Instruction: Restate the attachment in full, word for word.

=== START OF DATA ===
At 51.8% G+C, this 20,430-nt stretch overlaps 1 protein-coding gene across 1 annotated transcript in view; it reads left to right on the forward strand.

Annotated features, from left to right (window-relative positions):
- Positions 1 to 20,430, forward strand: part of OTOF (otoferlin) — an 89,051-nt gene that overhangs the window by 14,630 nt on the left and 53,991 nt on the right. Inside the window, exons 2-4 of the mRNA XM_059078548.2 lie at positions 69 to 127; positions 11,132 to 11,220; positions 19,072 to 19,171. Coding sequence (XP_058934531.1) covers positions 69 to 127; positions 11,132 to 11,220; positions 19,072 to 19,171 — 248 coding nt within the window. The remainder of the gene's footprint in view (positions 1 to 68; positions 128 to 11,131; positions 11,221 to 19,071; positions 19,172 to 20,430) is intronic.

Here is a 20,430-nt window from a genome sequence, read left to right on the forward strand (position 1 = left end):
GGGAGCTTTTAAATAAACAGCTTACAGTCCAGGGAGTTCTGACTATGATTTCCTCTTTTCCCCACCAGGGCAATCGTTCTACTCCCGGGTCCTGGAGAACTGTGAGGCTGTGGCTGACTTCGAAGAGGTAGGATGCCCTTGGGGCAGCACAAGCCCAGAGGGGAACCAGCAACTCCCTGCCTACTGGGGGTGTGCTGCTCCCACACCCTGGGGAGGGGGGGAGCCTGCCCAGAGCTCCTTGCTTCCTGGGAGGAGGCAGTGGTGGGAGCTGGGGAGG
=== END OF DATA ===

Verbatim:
At 51.8% G+C, this 20,430-nt stretch overlaps 1 protein-coding gene across 1 annotated transcript in view; it reads left to right on the forward strand.

Annotated features, from left to right (window-relative positions):
- Positions 1 to 20,430, forward strand: part of OTOF (otoferlin) — an 89,051-nt gene that overhangs the window by 14,630 nt on the left and 53,991 nt on the right. Inside the window, exons 2-4 of the mRNA XM_059078548.2 lie at positions 69 to 127; positions 11,132 to 11,220; positions 19,072 to 19,171. Coding sequence (XP_058934531.1) covers positions 69 to 127; positions 11,132 to 11,220; positions 19,072 to 19,171 — 248 coding nt within the window. The remainder of the gene's footprint in view (positions 1 to 68; positions 128 to 11,131; positions 11,221 to 19,071; positions 19,172 to 20,430) is intronic.

Here is a 20,430-nt window from a genome sequence, read left to right on the forward strand (position 1 = left end):
GGGAGCTTTTAAATAAACAGCTTACAGTCCAGGGAGTTCTGACTATGATTTCCTCTTTTCCCCACCAGGGCAATCGTTCTACTCCCGGGTCCTGGAGAACTGTGAGGCTGTGGCTGACTTCGAAGAGGTAGGATGCCCTTGGGGCAGCACAAGCCCAGAGGGGAACCAGCAACTCCCTGCCTACTGGGGGTGTGCTGCTCCCACACCCTGGGGAGGGGGGGAGCCTGCCCAGAGCTCCTTGCTTCCTGGGAGGAGGCAGTGGTGGGAGCTGGGGAGG